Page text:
Peripheral Artery Disease Treatment with Angioplasty
Peripheral artery disease (PAD) is an incredibly common condition. According to the American Heart Association, peripheral artery disease affects over 8.5 million Americans.
Fortunately, when it comes to peripheral artery disease treatment, mild cases can sometimes be treated with lifestyle changes and/or medication. Lifestyle changes that can be used to treat PAD include quitting smoking, eating healthier, and/or exercising regularly. Most medication management is aimed at mitigating risk factors by lowering blood pressure, reducing cholesterol, and/or managing diabetes.
4 Common Uterine Fibroid Misconceptions
Uterine fibroids are common and affect many women each year. According to the Society of Interventional Radiology, “research has shown that uterine fibroids will affect 70% of white women and 80% of African American women in the U.S. by the time they are 50 years old.”
Uterine fibroids are growths that occur in the muscle cells of the uterus. They can range in size from so small they’re undetectable by the human eye to bulky masses that can enlarge the uterus.
Keep reading to discover four common misconceptions patients have about uterine fibroids.
All About Abdominal Aortic Aneurysms
Abdominal aortic aneurysms (AAA) are common, with about 200,000 diagnosed cases in the US each year. An AAA is an enlarged area in the lower section of the aorta. The aorta is a major blood vessel, running from the heart through the abdomen.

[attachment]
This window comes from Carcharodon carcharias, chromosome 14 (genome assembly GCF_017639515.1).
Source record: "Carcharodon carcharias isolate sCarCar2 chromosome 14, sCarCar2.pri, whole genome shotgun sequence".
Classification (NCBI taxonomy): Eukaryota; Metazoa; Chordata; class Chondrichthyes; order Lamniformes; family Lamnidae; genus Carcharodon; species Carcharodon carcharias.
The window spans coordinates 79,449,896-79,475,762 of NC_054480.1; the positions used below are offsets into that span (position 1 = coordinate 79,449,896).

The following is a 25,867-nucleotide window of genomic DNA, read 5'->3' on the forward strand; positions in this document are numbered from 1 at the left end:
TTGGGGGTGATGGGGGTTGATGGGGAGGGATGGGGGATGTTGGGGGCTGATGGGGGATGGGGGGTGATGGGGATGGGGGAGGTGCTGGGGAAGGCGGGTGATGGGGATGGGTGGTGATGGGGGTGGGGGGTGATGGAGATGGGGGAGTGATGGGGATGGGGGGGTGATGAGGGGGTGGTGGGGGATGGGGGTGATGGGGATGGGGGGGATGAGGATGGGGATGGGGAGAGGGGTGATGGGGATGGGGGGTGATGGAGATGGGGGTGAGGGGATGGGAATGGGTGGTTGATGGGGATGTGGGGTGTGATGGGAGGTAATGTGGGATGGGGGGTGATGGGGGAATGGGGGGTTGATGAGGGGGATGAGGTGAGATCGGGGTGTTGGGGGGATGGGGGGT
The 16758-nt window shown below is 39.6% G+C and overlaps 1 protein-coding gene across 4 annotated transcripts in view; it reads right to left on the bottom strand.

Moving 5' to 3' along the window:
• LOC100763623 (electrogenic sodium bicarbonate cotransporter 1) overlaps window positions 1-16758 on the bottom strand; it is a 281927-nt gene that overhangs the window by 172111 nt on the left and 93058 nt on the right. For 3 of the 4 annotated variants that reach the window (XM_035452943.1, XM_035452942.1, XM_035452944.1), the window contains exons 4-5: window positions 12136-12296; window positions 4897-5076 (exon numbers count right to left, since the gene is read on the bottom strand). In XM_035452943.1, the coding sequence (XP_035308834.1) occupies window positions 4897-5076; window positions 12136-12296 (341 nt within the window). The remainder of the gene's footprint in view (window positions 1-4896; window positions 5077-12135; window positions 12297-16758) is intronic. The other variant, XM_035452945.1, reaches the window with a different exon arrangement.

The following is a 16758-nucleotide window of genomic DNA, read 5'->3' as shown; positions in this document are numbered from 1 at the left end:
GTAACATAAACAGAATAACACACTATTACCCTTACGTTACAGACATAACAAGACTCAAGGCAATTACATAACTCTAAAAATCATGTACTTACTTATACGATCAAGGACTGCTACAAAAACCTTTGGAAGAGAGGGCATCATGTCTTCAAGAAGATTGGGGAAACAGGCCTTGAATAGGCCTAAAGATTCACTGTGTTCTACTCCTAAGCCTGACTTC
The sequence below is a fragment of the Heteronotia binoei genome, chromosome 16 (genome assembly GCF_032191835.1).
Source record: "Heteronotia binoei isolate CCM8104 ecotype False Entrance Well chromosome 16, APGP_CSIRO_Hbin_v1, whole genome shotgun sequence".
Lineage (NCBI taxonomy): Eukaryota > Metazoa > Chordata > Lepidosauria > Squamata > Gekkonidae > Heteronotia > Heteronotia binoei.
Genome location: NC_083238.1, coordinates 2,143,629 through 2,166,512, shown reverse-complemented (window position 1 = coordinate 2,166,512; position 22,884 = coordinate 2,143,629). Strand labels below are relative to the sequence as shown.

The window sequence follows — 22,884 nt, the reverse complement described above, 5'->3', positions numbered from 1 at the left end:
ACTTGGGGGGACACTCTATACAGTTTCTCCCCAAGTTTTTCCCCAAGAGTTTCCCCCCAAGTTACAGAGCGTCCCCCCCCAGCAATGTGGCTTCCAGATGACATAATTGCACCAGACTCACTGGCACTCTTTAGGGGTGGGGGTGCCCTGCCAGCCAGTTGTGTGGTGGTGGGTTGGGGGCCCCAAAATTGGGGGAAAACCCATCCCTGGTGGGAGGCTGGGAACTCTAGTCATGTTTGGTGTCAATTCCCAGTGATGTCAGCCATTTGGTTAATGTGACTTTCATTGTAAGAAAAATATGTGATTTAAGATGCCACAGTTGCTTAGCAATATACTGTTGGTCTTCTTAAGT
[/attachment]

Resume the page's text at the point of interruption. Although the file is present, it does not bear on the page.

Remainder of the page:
When abdominal aortic aneurysms rupture, it can be life-threatening. In fact, according to the Society for Vascular Surgery, ‘a ruptured AAA is the 15th leading cause of death in the country, and the 10th leading cause of death in men older than 55.’
AAAs run in families; patients are twelve times more likely to develop one if a first-degree relative has had one. Other factors that put you more at risk for developing this condition include the following:
- Men aged 60+
The majority of abdominal aortic aneurysms don’t cause any symptoms and are found while the patient is being evaluated for another condition. For those that do show symptoms, the following are common:
- Deep, persistent pain in the abdomen or on the side of the abdomen
- Back pain
- A pulse near the belly button
The physicians at Vascular & Vein Institute of Siouxland use several methods to diagnose abdominal aortic aneurysms.
- Abdominal ultrasound – A painless imaging test to screen for or measure the size of an AAA
- Computed tomographic angiogram – An x-ray that allows your physician to determine the size and location of the aneurysm
The physicians at Vascular & Vein Institute of Siouxland will determine treatment methods on a case-by-case basis, often by the size of the AAA. For small AAAs, your physician may recommend ultrasound tests every 6-12 months, and certain lifestyle changes like daily exercise or quitting smoking.
For larger AAAs or ones that are growing rapidly, your physician may recommend a minimally invasive procedure. Endovascular aneurysm repair uses x-ray imaging and a catheter to reinforce the artery walls and exclude the aneurysm. This technique requires significantly less recovery time than open surgery.